Shop tip: types of brakes and levers
By Gwen Koon, Service Supervisor
This next series of shop tips over the next several months will be all about creating a basis for more in-depth knowledge. Whether you’re working on a bike you already own or preparing to buy a new one, it’s very helpful to be familiar with all the different types of components. Knowing their names, their uses and their limitations can help you be prepared to ask the right questions and make well-informed decisions.
Types of Brakes
There are 4 common types of brake calipers. Each type works with different brake pads and will mount on the frame differently.
Road Calipers: This type of brake bolts through holes which the manufacturer drills through a bicycle frame. There are two different types of nuts which are used to bolt these brakes on- hex/regular and recessed. It is important to get a road caliper with the correct type of nut for your frame. It is also important to make sure that the caliper arms will be the correct length to line up brake pads with the rim of your wheel. Some are quite short, and others are very long. These calipers work with “short-pull” brake levers (see brake levers section below).
Cantilever Brakes: This type of brake bolts on to “brake bosses” on either side of the wheel. Brake bosses are threaded tubes which the manufacturer attaches to the frame. Cantilever brakes also work with short pull brake levers. They require a “cable yoke” and “straddle cable” to operate.
V-Brakes: This type of brake also attaches to brake bosses, but they require a “long-pull” brake lever (see brake levers section below). They also need a special piece called a “noodle” for the cable to work correctly.
Disc Brakes: Disc brakes mount to special tabs which the manufacturer builds onto the frame. These brakes operate at the center of the wheel (the hub), rather than on the rim like other kinds of brakes. They can be either cable-actuated or hydraulic. Hydraulic brakes require specific levers and hydraulic hoses to operate. Cable-actuated disc brakes work with long-pull brake levers.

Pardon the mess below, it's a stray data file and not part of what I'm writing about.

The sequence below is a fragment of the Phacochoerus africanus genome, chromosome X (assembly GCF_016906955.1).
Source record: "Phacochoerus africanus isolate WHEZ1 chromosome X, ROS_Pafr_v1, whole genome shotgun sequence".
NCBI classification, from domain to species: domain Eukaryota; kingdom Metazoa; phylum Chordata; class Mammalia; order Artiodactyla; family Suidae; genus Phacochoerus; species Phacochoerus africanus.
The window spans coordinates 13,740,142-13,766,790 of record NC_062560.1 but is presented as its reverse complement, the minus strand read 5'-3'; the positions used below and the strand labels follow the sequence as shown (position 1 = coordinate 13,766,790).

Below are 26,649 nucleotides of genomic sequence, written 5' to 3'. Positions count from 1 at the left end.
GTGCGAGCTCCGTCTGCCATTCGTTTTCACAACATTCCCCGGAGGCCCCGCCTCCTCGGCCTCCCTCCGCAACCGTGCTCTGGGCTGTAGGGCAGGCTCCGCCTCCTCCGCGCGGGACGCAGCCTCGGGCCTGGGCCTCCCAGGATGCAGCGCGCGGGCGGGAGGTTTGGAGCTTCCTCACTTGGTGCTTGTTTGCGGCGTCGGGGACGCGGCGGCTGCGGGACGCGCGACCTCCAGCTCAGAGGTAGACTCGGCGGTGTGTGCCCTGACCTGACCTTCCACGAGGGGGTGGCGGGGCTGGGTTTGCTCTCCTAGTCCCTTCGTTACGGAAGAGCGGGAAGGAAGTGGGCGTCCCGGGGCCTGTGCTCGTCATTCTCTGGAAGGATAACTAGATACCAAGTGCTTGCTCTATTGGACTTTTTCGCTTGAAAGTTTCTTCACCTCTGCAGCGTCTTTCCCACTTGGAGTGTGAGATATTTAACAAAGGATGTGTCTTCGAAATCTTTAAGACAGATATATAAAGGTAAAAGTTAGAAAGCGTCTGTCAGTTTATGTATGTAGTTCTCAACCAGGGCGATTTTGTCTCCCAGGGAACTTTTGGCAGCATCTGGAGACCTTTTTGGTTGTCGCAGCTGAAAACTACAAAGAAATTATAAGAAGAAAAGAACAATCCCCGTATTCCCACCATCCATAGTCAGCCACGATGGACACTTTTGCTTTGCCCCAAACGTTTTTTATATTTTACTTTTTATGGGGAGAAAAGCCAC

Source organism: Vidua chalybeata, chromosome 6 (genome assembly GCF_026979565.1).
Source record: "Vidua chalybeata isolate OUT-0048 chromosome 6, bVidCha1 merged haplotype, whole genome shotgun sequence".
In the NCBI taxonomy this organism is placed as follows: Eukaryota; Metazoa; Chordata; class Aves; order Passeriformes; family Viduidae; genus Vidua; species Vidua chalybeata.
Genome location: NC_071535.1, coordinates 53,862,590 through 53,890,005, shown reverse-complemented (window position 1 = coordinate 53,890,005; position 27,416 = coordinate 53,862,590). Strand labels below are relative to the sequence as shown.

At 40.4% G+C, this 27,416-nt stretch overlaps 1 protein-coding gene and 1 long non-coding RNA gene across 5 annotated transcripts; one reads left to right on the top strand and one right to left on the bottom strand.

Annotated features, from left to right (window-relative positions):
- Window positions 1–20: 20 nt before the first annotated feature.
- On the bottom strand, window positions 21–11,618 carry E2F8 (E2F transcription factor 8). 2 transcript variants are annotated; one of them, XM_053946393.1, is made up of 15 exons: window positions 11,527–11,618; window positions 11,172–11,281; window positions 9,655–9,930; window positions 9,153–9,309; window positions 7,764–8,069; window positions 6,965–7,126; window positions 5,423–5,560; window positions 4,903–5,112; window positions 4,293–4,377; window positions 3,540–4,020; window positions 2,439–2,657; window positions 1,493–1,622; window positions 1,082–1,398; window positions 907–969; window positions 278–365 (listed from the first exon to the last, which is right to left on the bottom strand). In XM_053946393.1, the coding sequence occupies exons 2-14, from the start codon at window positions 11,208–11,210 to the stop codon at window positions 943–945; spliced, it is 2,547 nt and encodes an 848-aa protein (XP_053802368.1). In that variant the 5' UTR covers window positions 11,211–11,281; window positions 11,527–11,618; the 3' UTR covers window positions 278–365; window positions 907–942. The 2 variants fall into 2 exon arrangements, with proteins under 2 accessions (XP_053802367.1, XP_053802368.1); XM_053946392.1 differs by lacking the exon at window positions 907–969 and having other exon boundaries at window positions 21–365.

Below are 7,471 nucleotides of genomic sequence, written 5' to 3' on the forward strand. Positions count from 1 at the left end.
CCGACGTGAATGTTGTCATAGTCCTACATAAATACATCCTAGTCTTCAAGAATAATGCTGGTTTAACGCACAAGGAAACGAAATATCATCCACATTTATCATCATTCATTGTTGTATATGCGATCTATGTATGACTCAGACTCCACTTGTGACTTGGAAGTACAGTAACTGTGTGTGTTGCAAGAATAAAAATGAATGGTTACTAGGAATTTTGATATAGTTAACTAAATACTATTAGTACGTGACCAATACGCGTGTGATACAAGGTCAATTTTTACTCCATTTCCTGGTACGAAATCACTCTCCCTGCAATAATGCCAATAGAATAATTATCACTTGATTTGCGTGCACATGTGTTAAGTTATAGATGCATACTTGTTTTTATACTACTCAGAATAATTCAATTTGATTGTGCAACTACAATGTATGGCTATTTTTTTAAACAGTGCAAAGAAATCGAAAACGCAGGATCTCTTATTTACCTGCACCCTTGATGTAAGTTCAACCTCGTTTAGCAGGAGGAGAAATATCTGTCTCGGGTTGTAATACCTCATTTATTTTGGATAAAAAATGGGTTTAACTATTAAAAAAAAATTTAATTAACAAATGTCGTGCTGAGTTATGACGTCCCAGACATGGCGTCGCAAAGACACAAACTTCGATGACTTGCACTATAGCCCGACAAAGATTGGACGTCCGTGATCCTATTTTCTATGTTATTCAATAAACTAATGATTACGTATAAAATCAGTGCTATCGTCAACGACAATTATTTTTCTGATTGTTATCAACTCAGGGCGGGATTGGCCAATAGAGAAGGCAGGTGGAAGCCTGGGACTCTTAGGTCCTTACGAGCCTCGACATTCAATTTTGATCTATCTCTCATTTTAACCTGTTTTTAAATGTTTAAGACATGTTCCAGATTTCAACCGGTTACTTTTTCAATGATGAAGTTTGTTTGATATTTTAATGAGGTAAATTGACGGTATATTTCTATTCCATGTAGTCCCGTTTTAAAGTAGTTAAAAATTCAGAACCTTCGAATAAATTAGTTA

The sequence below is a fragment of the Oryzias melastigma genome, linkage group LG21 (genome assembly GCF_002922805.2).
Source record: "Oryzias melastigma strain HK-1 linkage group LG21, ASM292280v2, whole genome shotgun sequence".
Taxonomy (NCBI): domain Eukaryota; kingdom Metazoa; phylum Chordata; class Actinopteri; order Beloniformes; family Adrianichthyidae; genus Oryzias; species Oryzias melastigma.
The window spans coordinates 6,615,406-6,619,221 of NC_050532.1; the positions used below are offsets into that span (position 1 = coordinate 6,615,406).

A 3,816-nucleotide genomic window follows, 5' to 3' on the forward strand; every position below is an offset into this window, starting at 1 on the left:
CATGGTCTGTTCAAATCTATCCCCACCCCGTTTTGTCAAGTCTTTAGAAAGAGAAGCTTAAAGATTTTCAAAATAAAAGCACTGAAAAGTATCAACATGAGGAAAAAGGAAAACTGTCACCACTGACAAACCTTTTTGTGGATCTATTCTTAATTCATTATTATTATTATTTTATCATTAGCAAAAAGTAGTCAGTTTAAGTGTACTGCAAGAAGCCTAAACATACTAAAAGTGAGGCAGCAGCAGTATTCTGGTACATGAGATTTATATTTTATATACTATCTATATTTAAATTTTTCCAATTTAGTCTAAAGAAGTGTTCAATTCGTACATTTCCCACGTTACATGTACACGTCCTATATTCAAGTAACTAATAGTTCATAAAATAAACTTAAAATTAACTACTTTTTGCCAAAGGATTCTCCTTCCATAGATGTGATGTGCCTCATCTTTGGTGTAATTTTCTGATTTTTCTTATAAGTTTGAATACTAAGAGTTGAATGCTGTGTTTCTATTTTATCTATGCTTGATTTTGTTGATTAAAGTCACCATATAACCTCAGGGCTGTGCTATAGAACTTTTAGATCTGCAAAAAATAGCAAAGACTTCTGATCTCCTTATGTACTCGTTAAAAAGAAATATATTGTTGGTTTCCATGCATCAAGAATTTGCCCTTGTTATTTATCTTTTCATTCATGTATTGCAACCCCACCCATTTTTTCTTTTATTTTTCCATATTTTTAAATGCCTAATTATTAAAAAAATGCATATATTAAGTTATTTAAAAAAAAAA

Other Types of Brakes: The brake calipers I’ve described above are the ones you’re most likely to find yourself working with. If your brakes don’t look like those, they might be u-brakes, roller-cam brakes, rod-brakes, drum brakes or another less common type of brake caliper. Here is a link to a useful site with many more types of brakes: http://sheldonbrown.com/brakes.html
Types of Brake Levers
There are two broad categories into which almost all brake levers fall: those which are designed for use with drop handle bars, and those which are designed for flat or upright handlebars. Both are pictured below.
Flat/Upright-Bar Brake Levers
- Long-pull brake levers have a greater distance between the point at which the lever pivots (point “A” in the photo) and the end of the cable (point “B” in the photo). This means that they pull more cable when you move the lever. They work for V-Brakes and Disc Brakes.
- Short pull brake levers have less distance between the pivot and the end of the cable, so they pull less cable when you move the lever. They work for Road Caliper Brakes and for Cantilever Brakes.
- Flat-bar brake levers are sometimes joined on the same mounting bracket as a shifter.
Drop-Bar Brake Levers
- Integrated levers are shifters and brake levers combined into one mechanism. If you pull the lever towards the bar, it actuates the brake. If you push the lever or paddle to the side, it actuates the derailleur. The integrated lever is pictured on the bottom right.
- Cross-top or Interrupter levers are levers which clamp onto drop-bars near the stem, instead of “on the drops.” They can be used in conjunction with some standard drop-bar brake levers and all integrated levers. They also work on their own, although that is generally not recommended. The cross-top lever is pictured here mounted to a drop-bar to illustrate how it should be positioned.
- Standard drop-bar brake levers, pictured here on the bottom left, come in many shapes and styles. The set in the photo are older and without hoods, or the rubber covering that some levers have. These levers are designed to be accessible when the riders hands are either “in the drops” on the lower portion of the bars or “riding the hoods” on the top portion of the bars.
Stay tuned for our next shop tip: an introduction to cable, housing, and accessories.